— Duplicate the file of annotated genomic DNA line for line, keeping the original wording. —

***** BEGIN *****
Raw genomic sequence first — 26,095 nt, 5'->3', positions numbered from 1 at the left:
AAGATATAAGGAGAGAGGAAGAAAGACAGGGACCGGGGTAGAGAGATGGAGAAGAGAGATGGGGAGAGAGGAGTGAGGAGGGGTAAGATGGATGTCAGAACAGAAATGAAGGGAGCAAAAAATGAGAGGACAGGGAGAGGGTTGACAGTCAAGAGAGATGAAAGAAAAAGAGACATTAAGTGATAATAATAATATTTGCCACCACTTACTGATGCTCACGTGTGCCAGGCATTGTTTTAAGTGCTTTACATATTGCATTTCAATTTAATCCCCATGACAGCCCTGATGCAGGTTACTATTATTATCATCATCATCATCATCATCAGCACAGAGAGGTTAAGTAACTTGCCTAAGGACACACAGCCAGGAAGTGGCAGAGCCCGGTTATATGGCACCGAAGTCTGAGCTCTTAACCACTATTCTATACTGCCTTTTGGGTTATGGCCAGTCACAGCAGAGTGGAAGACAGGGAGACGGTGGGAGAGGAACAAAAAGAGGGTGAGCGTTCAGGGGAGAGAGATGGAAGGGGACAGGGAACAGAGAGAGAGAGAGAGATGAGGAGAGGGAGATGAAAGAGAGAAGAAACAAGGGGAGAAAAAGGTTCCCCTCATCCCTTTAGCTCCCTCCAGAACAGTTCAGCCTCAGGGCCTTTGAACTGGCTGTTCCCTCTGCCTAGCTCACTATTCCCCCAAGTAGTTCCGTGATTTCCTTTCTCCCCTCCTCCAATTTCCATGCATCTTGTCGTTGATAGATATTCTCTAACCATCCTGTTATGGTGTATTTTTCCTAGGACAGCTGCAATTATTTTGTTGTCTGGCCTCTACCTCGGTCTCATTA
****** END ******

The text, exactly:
Raw genomic sequence first — 26,095 nt, 5'->3', positions numbered from 1 at the left:
AAGATATAAGGAGAGAGGAAGAAAGACAGGGACCGGGGTAGAGAGATGGAGAAGAGAGATGGGGAGAGAGGAGTGAGGAGGGGTAAGATGGATGTCAGAACAGAAATGAAGGGAGCAAAAAATGAGAGGACAGGGAGAGGGTTGACAGTCAAGAGAGATGAAAGAAAAAGAGACATTAAGTGATAATAATAATATTTGCCACCACTTACTGATGCTCACGTGTGCCAGGCATTGTTTTAAGTGCTTTACATATTGCATTTCAATTTAATCCCCATGACAGCCCTGATGCAGGTTACTATTATTATCATCATCATCATCATCATCAGCACAGAGAGGTTAAGTAACTTGCCTAAGGACACACAGCCAGGAAGTGGCAGAGCCCGGTTATATGGCACCGAAGTCTGAGCTCTTAACCACTATTCTATACTGCCTTTTGGGTTATGGCCAGTCACAGCAGAGTGGAAGACAGGGAGACGGTGGGAGAGGAACAAAAAGAGGGTGAGCGTTCAGGGGAGAGAGATGGAAGGGGACAGGGAACAGAGAGAGAGAGAGAGATGAGGAGAGGGAGATGAAAGAGAGAAGAAACAAGGGGAGAAAAAGGTTCCCCTCATCCCTTTAGCTCCCTCCAGAACAGTTCAGCCTCAGGGCCTTTGAACTGGCTGTTCCCTCTGCCTAGCTCACTATTCCCCCAAGTAGTTCCGTGATTTCCTTTCTCCCCTCCTCCAATTTCCATGCATCTTGTCGTTGATAGATATTCTCTAACCATCCTGTTATGGTGTATTTTTCCTAGGACAGCTGCAATTATTTTGTTGTCTGGCCTCTACCTCGGTCTCATTA